Through the 1980's, 1990's, and into the early 2000's, efforts to conserve threatened and endangered (special status) species on western rangelands often meant removing livestock ranching. Research findings, demonstration results, and failed conservation efforts in recent years involving endangered species have supported the continuation of livestock ranching and the reintroduction of grazing to some rangelands that were “protected” through grazing removal. At the landscape level, research has demonstrated that livestock ranching maintains extensive, open spaces by reducing land use conversion, fragmentation of habitat, and vegetation type conversion from invasion of brush.
|See Photos Below|
The relationship of grazing to some threatened and endangered species was reviewed in the U.C. Extension Report co-authored with Marin County, The Changing Role of Agriculture at the Point Reyes National Seashore. The report addresses Myrtle's silverspot butterfly (3) which inhabits coastal dunes, prairie, and scrub. Habitat suitability depends on numerous factors, but two critical components are the presence of its larval host plant, the native dog violet (Viola adunca) (4), and adult nectar plants including numerous native wildflowers, as well as common weeds such as bull thistle (Cirsium vulgare) (5) and Italian thistle (Carduus pycnocephalus) (6). Most of the Myrtle's silverspot butterflies documented at Point Reyes National Seashore (PRNS) have been found in areas that are grazed by cattle. Butterfly surveys done by PRNS staff in 2003 showed occurrences of Myrtle's silverspot on 13 ranches, all of which support livestock operations (Adams 2004). Recent research on Myrtle's silverspot (Adams 2004; USNPS 2007) documents that Myrtle's silverspot and cattle have co-existed for over a hundred years and that the density of the nectar sources was higher in grazed areas. Biologists studying the Myrtle's silverspot at coastal lands recorded more butterflies in grazed dunes and grasslands than in ungrazed plant communities. At time of the species' listing, the USFWS believed that cattle grazing significantly decreased the habitat quality of the Myrtle's silverspot butterfly. However, a five-year status review by USFWS found that the moderate cattle grazing regime currently used by ranchers on coastal lands did not significantly affect the distribution of Myrtle's silverspot butterfly at that site. Current threats to the Myrtle's silverspot butterfly include: urban or industrial development of any property with suitable habitat for the butterfly; poaching; small population size; the effects of reduced host and nectar plant density due to invasive plants and forbs; road mortalities during the adult flight season; and, the probable constriction of the range and distribution of this butterfly due to global climate change.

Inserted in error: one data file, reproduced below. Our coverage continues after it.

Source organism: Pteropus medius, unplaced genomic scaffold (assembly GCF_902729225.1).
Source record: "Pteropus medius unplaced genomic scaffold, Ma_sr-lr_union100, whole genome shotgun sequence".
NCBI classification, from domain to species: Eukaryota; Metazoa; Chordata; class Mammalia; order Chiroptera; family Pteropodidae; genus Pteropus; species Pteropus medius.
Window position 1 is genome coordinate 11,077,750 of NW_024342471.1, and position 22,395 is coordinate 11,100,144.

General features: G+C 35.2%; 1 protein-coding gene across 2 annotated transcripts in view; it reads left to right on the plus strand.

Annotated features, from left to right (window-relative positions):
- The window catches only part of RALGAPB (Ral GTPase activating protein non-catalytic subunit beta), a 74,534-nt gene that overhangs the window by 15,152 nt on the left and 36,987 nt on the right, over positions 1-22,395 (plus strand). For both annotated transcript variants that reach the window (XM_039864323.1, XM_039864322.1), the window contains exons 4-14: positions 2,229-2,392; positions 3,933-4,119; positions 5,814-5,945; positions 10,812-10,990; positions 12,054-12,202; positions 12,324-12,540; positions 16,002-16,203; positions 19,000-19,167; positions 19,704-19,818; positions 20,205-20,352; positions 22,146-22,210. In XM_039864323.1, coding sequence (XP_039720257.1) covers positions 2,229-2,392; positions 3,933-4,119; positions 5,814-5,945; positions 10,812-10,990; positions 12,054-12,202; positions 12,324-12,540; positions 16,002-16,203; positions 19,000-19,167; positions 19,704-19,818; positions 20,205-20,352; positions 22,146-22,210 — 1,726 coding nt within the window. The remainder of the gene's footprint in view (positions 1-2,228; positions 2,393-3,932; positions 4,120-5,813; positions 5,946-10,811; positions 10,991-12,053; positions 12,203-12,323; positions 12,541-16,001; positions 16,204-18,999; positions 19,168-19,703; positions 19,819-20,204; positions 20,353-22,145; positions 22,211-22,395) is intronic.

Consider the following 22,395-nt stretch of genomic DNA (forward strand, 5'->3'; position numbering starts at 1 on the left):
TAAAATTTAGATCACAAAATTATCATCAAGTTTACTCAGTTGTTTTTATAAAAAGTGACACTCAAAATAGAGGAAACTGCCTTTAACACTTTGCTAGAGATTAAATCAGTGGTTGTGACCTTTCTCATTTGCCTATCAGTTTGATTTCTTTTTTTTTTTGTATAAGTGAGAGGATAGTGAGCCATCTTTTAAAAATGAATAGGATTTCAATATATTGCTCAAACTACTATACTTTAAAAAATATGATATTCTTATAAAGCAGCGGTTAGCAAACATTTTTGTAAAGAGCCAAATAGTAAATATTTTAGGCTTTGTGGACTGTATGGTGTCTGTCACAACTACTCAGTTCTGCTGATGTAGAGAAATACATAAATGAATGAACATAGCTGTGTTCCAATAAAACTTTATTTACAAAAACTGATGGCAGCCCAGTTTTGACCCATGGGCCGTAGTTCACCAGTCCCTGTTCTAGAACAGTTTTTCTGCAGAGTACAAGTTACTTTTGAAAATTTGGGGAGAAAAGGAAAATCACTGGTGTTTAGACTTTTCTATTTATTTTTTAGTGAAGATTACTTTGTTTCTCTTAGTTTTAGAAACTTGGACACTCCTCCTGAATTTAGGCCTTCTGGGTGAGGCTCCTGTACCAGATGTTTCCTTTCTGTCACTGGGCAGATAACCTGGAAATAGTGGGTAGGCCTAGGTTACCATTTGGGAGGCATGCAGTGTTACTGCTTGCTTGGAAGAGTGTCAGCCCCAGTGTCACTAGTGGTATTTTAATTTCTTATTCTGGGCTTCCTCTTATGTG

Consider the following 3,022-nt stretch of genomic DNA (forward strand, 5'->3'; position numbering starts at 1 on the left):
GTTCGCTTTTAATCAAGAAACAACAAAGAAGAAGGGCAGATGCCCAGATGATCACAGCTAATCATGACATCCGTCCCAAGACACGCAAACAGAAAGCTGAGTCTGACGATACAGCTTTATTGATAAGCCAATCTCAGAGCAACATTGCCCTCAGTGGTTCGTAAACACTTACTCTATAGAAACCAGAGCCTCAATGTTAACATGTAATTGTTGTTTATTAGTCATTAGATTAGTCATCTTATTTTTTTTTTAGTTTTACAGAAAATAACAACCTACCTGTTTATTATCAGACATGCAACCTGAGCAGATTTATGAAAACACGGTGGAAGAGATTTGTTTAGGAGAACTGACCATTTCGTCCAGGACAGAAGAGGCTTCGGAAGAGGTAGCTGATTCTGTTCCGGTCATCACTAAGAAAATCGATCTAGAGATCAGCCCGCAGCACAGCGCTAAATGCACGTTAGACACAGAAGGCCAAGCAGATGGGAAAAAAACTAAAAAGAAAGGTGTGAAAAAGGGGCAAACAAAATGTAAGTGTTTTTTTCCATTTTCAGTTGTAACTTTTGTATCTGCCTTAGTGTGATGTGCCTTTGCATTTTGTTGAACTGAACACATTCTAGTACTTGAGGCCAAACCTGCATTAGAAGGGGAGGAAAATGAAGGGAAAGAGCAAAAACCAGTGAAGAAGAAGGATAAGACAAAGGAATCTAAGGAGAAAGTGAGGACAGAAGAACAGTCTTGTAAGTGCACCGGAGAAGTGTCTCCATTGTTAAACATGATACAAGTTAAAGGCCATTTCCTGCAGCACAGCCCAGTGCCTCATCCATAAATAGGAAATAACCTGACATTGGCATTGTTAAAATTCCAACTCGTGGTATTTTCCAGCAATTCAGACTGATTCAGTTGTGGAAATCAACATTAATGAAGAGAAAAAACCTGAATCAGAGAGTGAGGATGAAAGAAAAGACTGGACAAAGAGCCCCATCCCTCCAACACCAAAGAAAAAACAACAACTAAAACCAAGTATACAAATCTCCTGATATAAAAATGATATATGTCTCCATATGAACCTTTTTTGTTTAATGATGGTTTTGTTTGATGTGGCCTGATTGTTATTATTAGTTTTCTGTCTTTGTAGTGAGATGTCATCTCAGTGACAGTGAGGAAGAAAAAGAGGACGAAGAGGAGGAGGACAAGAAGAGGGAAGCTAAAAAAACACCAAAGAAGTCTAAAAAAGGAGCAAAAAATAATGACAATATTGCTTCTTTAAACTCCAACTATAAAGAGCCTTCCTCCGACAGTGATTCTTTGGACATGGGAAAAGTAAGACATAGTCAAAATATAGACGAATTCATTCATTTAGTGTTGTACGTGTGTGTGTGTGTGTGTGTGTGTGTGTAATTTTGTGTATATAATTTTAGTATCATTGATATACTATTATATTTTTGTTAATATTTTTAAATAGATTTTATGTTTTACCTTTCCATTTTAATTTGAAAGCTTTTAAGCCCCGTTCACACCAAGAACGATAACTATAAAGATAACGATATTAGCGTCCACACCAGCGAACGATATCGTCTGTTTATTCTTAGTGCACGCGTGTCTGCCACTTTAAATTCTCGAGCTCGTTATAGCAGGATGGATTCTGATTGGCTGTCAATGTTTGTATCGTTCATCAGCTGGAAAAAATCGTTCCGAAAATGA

Rancher stewardship includes development and maintenance of livestock water sources, pest management, debris clean-up, and forage improvement. Ponds developed for livestock water provide half of the available habitat for the endangered tiger salamander (Ambystoma californiense) (9) in the San Francisco Bay Area. These results focus on California's annual rangeland, which is the habitat type where most of the special status species associated western rangelands are found.
Grazing lands provide a direct link between urban consumers and local food producers, a powerful conduit for educating the public about the importance of local food production and security. Sonoma and Marin Counties are perfect models for demonstrating how preserving family farms contribute to social, economic and ecological sustainability at local, regional and even national levels. Ranching has positive health impacts including increased food access and food security, food to local business and schools, improved health literacy and general well-being. Ranching in Sonoma and Marin Counties, albeit smaller scale, remains a local industry which provides job creation, training and business succession, and market expansion for many other ranchers and farmers.